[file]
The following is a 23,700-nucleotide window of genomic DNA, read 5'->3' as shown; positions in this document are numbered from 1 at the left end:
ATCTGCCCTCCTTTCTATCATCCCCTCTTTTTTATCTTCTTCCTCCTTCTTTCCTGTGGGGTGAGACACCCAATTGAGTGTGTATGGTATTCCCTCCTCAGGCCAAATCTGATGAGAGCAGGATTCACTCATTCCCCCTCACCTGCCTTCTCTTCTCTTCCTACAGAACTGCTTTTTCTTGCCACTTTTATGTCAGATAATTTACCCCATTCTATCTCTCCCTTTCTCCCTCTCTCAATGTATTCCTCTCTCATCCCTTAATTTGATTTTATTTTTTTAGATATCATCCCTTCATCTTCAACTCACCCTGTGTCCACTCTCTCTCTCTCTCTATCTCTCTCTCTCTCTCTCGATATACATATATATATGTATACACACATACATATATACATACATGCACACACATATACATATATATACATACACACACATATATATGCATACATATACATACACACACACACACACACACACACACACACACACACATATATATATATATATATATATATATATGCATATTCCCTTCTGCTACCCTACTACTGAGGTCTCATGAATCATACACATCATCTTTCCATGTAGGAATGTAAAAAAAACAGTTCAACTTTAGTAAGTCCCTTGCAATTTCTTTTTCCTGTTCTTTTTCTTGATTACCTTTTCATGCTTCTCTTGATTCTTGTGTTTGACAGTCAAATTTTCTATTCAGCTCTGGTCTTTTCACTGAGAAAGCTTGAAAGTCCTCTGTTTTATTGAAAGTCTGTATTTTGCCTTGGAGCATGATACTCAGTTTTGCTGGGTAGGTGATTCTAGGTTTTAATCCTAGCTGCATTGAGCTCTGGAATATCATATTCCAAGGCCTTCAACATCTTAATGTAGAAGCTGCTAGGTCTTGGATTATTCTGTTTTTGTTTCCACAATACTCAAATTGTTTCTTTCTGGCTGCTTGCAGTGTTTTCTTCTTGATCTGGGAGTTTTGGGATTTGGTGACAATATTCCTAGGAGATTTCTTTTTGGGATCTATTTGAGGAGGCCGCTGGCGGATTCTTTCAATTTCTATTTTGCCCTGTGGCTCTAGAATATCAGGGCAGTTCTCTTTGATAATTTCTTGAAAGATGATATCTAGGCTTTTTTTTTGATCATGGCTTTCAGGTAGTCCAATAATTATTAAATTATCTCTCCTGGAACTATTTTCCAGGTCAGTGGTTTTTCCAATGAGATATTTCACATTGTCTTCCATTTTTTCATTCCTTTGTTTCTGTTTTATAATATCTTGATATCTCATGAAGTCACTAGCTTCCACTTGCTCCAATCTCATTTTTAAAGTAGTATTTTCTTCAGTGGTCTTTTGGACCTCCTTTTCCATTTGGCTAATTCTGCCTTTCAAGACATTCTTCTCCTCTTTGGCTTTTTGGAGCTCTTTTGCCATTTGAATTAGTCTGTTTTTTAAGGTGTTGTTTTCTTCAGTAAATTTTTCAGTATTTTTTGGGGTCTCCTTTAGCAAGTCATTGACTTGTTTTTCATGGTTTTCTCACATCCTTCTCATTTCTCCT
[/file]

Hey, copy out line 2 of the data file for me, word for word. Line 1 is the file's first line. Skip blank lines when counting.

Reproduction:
ATCTGCCCTCCTTTCTATCATCCCCTCTTTTTTATCTTCTTCCTCCTTCTTTCCTGTGGGGTGAGACACCCAATTGAGTGTGTATGGTATTCCCTCCTCAGGCCAAATCTGATGAGAGCAGGATTCACTCATTCCCCCTCACCTGCCTTCTCTTCTCTTCCTACAGAACTGCTTTTTCTTGCCACTTTTATGTCAGATAATTTACCCCATTCTATCTCTCCCTTTCTCCCTCTCTCAATGTATTCCTCTCTCATCCCTTAATTTGATTTTATTTTTTTAGATATCATCCCTTCATCTTCAACTCACCCTGTGTCCACTCTCTCTCTCTCTCTATCTCTCTCTCTCTCTCTCGATATACATATATATATGTATACACACATACATATATACATACATGCACACACATATACATATATATACATACACACACATATATATGCATACATATACATACACACACACACACACACACACACACACACACACACATATATATATATATATATATATATATATGCATATTCCCTTCTGCTACCCTACTACTGAGGTCTCATGAATCATACACATCATCTTTCCATGTAGGAATGTAAAAAAAACAGTTCAACTTTAGTAAGTCCCTTGCAATTTCTTTTTCCTGTTCTTTTTCTTGATTACCTTTTCATGCTTCTCTTGATTCTTGTGTTTGACAGTCAAATTTTCTATTCAGCTCTGGTCTTTTCACTGAGAAAGCTTGAAAGTCCTCTGTTTTATTGAAAGTCTGTATTTTGCCTTGGAGCATGATACTCAGTTTTGCTGGGTAGGTGATTCTAGGTTTTAATCCTAGCTGCATTGAGCTCTGGAATATCATATTCCAAGGCCTTCAACATCTTAATGTAGAAGCTGCTAGGTCTTGGATTATTCTGTTTTTGTTTCCACAATACTCAAATTGTTTCTTTCTGGCTGCTTGCAGTGTTTTCTTCTTGATCTGGGAGTTTTGGGATTTGGTGACAATATTCCTAGGAGATTTCTTTTTGGGATCTATTTGAGGAGGCCGCTGGCGGATTCTTTCAATTTCTATTTTGCCCTGTGGCTCTAGAATATCAGGGCAGTTCTCTTTGATAATTTCTTGAAAGATGATATCTAGGCTTTTTTTTTGATCATGGCTTTCAGGTAGTCCAATAATTATTAAATTATCTCTCCTGGAACTATTTTCCAGGTCAGTGGTTTTTCCAATGAGATATTTCACATTGTCTTCCATTTTTTCATTCCTTTGTTTCTGTTTTATAATATCTTGATATCTCATGAAGTCACTAGCTTCCACTTGCTCCAATCTCATTTTTAAAGTAGTATTTTCTTCAGTGGTCTTTTGGACCTCCTTTTCCATTTGGCTAATTCTGCCTTTCAAGACATTCTTCTCCTCTTTGGCTTTTTGGAGCTCTTTTGCCATTTGAATTAGTCTGTTTTTTAAGGTGTTGTTTTCTTCAGTAAATTTTTCAGTATTTTTTGGGGTCTCCTTTAGCAAGTCATTGACTTGTTTTTCATGGTTTTCTCACATCCTTCTCATTTCTCCT